Therefore we have taken Hadoop, which used to be just a tool for super-smart data scientists, and brought it to the mainstream by providing a high performance SQL interface that business analysts and data analysis tools already know how to use. However, we’ve gone a step further and made it possible to include both relational data and non-relational data in the same query; so what we’ve got now is a platform that people can use to do really new and innovative types of analytics involving both unstructured data like tweets or blog posts and structured data such as traditional transactional data that usually sits in relational databases.
Q4. What is special about tha Hadapt architecture that makes it different from other Hadoop-based products?
Daniel Abadi: The prevalent architecture that people use to analyze structured and unstructured data is a two-system configuration, where Hadoop is used for processing the unstructured data and a relational database system is used for the structured data. However, this is a highly undesirable architecture, since now you have two systems to maintain, two systems where data may be stored, and if you want to do analysis involving data in both systems, you end up having to send data over the network which can be a major bottleneck. What is special about the Hadapt architecture is that we are bringing database technology to Hadoop, so that Hadapt customers only need to deploy a single cluster — a normal Hadoop cluster — that is optimized for both structured and unstructured data, and is capable of pushing the envelope on the type of analytics that can be run over Big Data.
Q5. You claim that Hadapt SQL queries are an order of magnitude faster than Hadoop+Hive? Do you have any evidence for that? How significant is this comparison for an enterprise?
Daniel Abadi: We ran some experiments in my lab at Yale using the queries from the TPC-H benchmark and compared the technology behind Hadapt to both Hive and also traditional database systems.
These experiments were peer-reviewed and published in SIGMOD 2011. You can see the full 12 page paper here. From my point of view, query performance is certainly important for the enterprise, but not as important as the new type of analytics that our platform opens up, and also the enterprise features around availability, security, and SQL compliance that distinguishes our platform from Hive.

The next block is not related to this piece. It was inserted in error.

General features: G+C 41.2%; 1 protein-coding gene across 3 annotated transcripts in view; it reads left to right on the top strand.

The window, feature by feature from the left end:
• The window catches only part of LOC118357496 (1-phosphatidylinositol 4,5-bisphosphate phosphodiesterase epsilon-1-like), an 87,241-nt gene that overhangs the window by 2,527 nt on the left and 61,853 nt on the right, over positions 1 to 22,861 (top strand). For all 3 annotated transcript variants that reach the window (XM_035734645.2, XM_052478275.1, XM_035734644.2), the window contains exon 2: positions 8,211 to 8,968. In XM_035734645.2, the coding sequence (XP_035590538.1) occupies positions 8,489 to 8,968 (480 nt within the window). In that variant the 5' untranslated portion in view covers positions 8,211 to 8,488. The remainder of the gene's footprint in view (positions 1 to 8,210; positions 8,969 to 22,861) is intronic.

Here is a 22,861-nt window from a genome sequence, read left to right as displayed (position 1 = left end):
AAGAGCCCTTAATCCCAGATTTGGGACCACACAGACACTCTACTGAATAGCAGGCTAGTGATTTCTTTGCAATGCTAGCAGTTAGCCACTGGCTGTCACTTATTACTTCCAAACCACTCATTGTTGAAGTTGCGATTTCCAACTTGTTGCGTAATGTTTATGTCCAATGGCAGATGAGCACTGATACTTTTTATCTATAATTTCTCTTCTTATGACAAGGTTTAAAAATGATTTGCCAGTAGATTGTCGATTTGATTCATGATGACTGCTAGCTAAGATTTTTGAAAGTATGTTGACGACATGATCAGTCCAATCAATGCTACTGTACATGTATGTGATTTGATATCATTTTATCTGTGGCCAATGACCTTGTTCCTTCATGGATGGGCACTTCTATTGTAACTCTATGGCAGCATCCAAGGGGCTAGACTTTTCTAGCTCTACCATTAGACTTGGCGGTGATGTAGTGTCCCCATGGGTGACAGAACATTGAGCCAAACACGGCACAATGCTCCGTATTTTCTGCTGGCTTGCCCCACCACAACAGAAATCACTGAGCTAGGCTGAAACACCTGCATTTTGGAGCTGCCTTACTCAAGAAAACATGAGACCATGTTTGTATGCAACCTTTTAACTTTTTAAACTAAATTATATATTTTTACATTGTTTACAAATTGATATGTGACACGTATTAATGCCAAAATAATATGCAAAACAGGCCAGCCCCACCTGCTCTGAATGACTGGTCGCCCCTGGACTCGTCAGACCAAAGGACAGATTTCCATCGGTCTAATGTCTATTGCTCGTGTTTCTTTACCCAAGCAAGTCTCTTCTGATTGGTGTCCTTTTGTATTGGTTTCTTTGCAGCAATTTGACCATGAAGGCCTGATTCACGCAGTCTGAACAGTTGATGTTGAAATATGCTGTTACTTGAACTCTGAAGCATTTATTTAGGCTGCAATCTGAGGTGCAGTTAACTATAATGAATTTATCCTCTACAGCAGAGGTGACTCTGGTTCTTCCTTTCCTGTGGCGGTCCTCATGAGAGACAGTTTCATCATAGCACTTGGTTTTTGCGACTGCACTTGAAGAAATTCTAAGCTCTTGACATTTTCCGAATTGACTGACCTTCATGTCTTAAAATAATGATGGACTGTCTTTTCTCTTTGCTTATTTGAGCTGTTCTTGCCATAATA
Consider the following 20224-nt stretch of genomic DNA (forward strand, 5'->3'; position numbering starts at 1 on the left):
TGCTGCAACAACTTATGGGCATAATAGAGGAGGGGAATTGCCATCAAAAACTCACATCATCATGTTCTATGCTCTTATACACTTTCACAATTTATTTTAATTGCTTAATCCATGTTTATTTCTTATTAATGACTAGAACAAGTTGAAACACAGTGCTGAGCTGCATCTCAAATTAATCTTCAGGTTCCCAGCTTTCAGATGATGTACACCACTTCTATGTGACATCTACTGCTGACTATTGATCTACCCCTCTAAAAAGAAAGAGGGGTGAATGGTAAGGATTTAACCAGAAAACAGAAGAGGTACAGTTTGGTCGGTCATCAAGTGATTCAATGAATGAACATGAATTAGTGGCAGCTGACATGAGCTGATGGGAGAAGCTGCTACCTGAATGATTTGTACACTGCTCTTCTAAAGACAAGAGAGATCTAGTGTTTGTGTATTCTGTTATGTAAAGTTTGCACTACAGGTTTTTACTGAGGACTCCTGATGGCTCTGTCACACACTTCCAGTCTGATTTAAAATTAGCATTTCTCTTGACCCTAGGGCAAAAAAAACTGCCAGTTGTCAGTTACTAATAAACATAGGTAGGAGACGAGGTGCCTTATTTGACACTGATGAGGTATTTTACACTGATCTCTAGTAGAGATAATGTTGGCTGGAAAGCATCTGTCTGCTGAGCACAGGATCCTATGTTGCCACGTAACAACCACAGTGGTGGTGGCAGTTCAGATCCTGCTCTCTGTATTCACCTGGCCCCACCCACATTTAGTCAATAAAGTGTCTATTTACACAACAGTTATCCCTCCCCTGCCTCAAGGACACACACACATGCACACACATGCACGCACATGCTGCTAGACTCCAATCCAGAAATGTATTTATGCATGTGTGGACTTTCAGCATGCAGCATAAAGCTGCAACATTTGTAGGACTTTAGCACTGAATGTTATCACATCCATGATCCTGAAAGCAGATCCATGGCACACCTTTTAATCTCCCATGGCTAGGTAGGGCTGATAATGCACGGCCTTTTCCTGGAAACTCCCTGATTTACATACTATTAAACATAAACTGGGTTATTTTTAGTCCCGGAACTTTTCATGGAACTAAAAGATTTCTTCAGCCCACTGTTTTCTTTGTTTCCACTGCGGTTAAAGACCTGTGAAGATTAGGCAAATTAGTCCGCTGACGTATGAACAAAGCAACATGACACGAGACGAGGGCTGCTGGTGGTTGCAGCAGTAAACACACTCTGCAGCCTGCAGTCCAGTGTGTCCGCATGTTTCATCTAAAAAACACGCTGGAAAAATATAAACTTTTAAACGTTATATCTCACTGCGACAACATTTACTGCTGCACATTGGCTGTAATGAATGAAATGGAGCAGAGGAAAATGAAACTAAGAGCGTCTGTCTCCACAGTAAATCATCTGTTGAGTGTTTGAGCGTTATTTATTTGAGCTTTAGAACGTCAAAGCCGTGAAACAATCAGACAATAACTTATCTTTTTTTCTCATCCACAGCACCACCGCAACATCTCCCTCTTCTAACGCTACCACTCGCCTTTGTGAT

Q6. You say that “Hadoop-connected SQL databases” do not eliminate “silos”. What do you mean with silos? And what does it mean in practice to have silos for an enterprise?
Daniel Abadi: A lot of people are using Hadoop as a sort of data refinery. Data starts off unstructured, and Hadoop jobs are run to clean, transform, and structure the data. Once the data is structured, it is shipped to SQL databases where it can be subsequently analyzed. This leads to the raw data being left in Hadoop and the refined data in the SQL databases. But it’s basically the same data — one is just a cleaned (and potentially aggregated) version of the other. Having multiple copies of the data can lead to all kinds of problems. For example, let’s say you want to update the data in one of the two locations — it does not get automatically propagated to the copy in the other silo. Furthermore, let’s say you are doing some analysis in the SQL database and you see something interesting and want to drill down to the raw data — if the raw data is located on a different system, such a drill down becomes highly nontrivial. Furthermore, data provenance is a total nightmare. It’s just a really ugly architecture to have these two systems with a connector between them.
Q7. What is “multi-structured” data analytics?
Daniel Abadi: I would define it as analytics than include both structured data and unstructured data in the same “query” or “job”. For example, Hadapt enables keyword search, advanced analytic functions, and common machine learning algorithms over unstructured data, all of which can be invoked from a SQL query that includes data from relational tables stored inside the same Hadoop cluster. A great example of how this can be used in real life can be seen in the demo given by Data Scientist Mingsheng Hong.